New York Times to start printing reporters’ tweets in new trending section

new york times tweets print
Stuart Monk
The New York Times will start highlighting the best and most relevant tweets from its reporting staff in a new section in its newspaper.

The move recognizes the importance of Twitter as a breaking news service, one that is used by Times’ reporters to reel off tweetstorms that can precede an article and elucidate it. As Nieman Lab’s Joshua Benton has previously pointed out, the Times has (until now) missed out on capitalizing on its reporters most relevant tweets.

The changes are part of a bigger effort to bridge the publisher’s digital and print content — what Jake Silverstein, editor-in-chief of The New York Times Magazine, described as a friendly relationship between the two mediums.

Tweets and social media activity will be highlighted in the Times’ redesigned A2 and A3 newspaper pages under the “Spotlight” banner. Most recently, the section included an Instagram post from T magazine’s Instagram account. In general, it will mostly be home to tweets from Times’ reporters, in the vein of the tweetstorms shared by the paper’s Islamic State and Al-Qaeda expert, Rukmini Callimachi.

The redesigned pages, which are presented in a magazine-like style, are “a step toward creating a print newspaper for a digital era,” according to executive editor Dean Baquet. Also included in the new section is a rundown of the Times’ most popular online posts, highlights from its audio and video content, and a mini-crossword puzzle, among other small features. The pages sound like the newspaper’s very own take on the trending tabs offered by social media platforms like Twitter and Facebook.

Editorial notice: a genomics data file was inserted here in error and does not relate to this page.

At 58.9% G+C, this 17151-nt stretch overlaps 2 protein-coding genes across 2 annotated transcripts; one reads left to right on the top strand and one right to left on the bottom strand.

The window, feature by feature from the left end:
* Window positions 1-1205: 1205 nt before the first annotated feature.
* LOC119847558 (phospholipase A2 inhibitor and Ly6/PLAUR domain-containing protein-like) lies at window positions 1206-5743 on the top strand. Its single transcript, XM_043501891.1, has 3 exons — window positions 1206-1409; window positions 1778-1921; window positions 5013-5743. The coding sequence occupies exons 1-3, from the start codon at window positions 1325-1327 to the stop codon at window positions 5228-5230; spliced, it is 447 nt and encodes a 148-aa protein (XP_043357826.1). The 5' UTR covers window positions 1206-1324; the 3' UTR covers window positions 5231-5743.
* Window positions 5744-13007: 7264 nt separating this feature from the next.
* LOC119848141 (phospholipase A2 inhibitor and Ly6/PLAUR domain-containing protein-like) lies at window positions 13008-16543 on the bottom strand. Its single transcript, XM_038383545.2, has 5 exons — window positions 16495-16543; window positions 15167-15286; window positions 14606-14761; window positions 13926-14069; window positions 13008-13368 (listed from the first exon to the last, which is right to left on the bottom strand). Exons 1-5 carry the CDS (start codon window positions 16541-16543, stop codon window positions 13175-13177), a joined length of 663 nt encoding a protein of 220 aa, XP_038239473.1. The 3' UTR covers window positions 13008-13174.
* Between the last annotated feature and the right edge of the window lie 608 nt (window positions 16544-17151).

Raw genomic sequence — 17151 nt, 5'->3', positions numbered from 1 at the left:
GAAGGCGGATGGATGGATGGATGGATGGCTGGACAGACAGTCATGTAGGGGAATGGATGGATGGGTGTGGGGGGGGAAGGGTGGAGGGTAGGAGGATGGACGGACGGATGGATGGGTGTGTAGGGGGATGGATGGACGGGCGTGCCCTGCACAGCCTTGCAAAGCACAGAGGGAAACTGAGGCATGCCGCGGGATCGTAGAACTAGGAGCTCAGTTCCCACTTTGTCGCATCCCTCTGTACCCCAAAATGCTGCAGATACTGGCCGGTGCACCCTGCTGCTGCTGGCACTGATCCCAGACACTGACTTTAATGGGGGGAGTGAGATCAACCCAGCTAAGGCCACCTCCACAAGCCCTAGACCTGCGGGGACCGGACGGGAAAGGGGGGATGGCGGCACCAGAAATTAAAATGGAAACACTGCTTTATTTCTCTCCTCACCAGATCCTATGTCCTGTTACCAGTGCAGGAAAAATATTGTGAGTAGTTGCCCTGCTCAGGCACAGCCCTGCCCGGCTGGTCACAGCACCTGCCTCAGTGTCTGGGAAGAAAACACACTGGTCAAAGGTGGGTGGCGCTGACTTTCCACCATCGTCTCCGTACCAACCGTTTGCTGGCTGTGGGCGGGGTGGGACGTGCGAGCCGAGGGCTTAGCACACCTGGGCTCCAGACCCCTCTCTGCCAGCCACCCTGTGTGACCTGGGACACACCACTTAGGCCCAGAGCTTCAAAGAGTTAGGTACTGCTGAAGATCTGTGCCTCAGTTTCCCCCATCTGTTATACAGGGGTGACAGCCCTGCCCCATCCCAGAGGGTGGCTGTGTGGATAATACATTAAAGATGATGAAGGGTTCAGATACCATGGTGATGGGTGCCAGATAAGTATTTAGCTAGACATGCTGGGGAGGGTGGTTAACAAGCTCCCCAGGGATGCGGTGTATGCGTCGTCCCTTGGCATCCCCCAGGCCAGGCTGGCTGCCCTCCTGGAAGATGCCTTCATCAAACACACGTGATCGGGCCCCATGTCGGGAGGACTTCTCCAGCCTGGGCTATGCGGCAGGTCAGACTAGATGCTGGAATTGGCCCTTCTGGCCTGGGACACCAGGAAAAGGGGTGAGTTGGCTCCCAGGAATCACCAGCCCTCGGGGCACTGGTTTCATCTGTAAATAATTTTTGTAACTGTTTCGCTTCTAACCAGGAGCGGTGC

But that doesn’t mean the Times is using the section to push more of its readership online — after all, it doesn’t want its existing print readership to take any more of a hit in an era when the majority of people get their news online via those same social networks. Instead, its intended as a way to summarize the wide-ranging online reportage of the media outlet: “These things aren’t meant to be referrals to the digital experience, but small encapsulations,” Silverstein told Nieman Lab.

Movies & TV

‘Orange is the New Black’ will end with season 7, Netflix says

Netflix has confirmed that its award-winning series Orange is the New Black will end its run with the upcoming season 7, bringing the show to an end with a final season premiering in 2019.
Mobile

We toured the Google Hardware Store pop-up in New York: Here’s what it’s like

To show off its slew of new products, Google is opening up pop-up shops in New York and Chicago starting October 18. You'll be able to buy products -- such as the Pixel 3 or the Google Home Hub -- at the Google Hardware Store.
Mobile

Hinge's new feature wants to know who you've gone out on dates with

With its new "We Met" feature, Hinge wants to learn how your dates are going with matches in its app. That way, it can inject the information into its algorithm to provide future recommendations that better suit its users' preferences.
Press Releases

Digital Trends welcomes new creative director on the heels of other major hires